The European Parliament approved report on tuna fishing measures in the Indian Ocean

The European Parliament approved report on tuna fishing measures in the Indian Ocean

  • West Indian Ocean is the main tuna fishing area for the EU
  • Transposition of IOTC management and protection rules into EU legislation
  • Rules concern data collection, reporting and protection of certain species

The proposal aims to transpose tuna fishing measures in the Indian Ocean into the EU legislation.

The European Parliament approved report on tuna fishing measures in the Indian Ocean with 596 votes against 4 and 22 abstentions on Tuesday. The text agreed on with the Council should transpose all conservation and management measures of the Indian Ocean Tuna Commission (IOTC) since 2008 into EU legislation. As in other similar cases, the European Commission has requested the power to adopt delegated acts to ensure transposition of the technical rules. The EU has been a contracting party of the IOTC since 1995 and the EU fleet is among top three fleets fishing in the area, mainly for tropical tuna species.

The proposed text concerns a wide range of measures such as ban on fishing near data buoys, data collection and reporting obligation concerning billfish and blue shark and measures to protect certain species such as shark, rays and turtles.

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Following the vote, the EP Rapporteur Gabriel Mato (EPP, Spain) said: “International agreements should be transposed as faithfully as possible, in order to establish a level playing field for all operators. If the EU imposes stricter measures for its domestic fleet, this latter loses competitiveness vis-à-vis foreign operators. I believe that we are all committed to transpose international agreements swiftly. But the “key” is to find the right balance between the need to go fast and at the same time to ensure that the Commission is not given unlimited power. We need to avoid situations like when the Commission unilaterally decided to restrict fishing with bottom contacting gear, a decision that we are now struggling to reverse.”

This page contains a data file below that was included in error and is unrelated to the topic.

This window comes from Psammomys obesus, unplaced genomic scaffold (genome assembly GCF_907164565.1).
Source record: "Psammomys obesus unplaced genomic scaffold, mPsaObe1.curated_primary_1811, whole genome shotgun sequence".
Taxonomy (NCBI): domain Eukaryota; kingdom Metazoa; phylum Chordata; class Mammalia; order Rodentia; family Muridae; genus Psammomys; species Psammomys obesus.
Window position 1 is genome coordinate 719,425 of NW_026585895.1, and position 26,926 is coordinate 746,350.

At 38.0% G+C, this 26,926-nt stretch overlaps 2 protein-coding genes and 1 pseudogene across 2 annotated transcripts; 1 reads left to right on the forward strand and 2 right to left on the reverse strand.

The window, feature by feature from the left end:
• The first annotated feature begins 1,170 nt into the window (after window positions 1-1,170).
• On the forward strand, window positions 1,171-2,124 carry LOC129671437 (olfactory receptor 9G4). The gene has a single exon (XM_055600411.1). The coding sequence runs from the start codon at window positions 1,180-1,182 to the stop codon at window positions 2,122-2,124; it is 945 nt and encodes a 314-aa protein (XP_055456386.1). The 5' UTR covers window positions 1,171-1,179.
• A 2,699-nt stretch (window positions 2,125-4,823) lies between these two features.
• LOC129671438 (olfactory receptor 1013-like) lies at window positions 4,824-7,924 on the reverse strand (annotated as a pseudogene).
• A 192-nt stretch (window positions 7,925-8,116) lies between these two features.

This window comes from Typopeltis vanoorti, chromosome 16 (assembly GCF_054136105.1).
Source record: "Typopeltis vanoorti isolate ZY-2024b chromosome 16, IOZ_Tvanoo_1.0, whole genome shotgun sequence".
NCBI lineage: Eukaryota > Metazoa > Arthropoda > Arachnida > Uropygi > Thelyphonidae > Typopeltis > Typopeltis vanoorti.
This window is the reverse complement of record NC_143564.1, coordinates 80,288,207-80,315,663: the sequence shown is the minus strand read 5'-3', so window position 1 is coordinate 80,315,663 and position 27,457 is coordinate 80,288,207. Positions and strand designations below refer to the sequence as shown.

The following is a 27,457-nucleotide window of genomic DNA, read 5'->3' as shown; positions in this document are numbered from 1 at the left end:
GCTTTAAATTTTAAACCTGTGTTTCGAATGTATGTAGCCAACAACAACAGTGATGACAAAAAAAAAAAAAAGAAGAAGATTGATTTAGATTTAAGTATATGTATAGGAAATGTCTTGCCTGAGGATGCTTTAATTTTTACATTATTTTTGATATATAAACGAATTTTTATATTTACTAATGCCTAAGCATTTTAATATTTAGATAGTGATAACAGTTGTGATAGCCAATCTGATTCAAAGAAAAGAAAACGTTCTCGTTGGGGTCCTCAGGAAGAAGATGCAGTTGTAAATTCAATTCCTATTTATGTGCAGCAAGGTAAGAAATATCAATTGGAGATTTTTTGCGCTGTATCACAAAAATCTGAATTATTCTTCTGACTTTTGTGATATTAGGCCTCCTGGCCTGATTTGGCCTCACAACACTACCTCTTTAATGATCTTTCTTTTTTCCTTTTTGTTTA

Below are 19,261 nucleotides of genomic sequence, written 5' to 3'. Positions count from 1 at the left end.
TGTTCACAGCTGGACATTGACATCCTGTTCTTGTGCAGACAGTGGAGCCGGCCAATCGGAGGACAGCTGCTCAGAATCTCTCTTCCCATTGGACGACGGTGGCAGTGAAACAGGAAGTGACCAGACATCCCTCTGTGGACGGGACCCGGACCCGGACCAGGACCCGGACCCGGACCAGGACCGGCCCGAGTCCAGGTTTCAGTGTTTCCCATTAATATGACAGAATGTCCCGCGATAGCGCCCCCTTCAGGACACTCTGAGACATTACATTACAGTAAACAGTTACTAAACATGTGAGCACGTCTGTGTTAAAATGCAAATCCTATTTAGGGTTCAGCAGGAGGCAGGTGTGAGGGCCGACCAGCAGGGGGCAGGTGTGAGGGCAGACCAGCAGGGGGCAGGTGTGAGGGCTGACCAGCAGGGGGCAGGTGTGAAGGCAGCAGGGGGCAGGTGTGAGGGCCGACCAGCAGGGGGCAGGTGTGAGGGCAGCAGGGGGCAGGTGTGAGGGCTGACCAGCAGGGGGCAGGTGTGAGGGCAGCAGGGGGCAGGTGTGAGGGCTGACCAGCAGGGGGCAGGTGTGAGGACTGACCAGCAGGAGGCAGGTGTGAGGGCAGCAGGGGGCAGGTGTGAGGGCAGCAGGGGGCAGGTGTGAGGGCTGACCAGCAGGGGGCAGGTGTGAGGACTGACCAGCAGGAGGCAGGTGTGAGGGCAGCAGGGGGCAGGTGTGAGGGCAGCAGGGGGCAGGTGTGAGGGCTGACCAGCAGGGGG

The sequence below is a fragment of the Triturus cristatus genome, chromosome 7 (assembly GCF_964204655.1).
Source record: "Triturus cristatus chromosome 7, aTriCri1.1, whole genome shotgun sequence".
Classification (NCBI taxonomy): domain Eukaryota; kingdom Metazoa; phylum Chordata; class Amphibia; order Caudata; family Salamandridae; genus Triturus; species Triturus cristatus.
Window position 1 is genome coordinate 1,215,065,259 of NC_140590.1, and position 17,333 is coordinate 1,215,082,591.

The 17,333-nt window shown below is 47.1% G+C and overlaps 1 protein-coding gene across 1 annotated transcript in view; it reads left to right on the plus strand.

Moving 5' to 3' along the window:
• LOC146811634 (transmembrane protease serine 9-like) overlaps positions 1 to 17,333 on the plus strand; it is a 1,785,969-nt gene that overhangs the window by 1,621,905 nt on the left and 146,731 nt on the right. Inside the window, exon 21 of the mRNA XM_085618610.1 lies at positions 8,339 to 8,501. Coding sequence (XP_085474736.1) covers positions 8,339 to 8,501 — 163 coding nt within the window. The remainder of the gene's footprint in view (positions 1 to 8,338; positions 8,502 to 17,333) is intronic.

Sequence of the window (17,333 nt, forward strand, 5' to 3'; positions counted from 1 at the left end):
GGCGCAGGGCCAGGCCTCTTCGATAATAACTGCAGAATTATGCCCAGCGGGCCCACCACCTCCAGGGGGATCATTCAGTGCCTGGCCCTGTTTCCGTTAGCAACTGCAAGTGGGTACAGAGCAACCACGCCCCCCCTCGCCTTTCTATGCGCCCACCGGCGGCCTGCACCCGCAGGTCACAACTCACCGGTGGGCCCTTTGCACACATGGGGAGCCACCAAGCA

Following the European Parliament´s approval, the Council will have to formally agree with the text, which will then enter into force on the twentieth day following its publication in the Official Journal of the European Union.

According to 2020 statistics, the EU fleet caught 217 000 tonnes of fish in the western Indian Ocean, which is the main tuna fishing ground for the EU. 69 % of the catch was taken by Spain, 28 % by France, 2 % by Italy and 1 % by Portugal. The catch consisted of mainly skipjack, yellowfin and bigeye tuna.

Source: Press Release

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European Parliament adopted new rules for tuna fishing in the Indian Ocean

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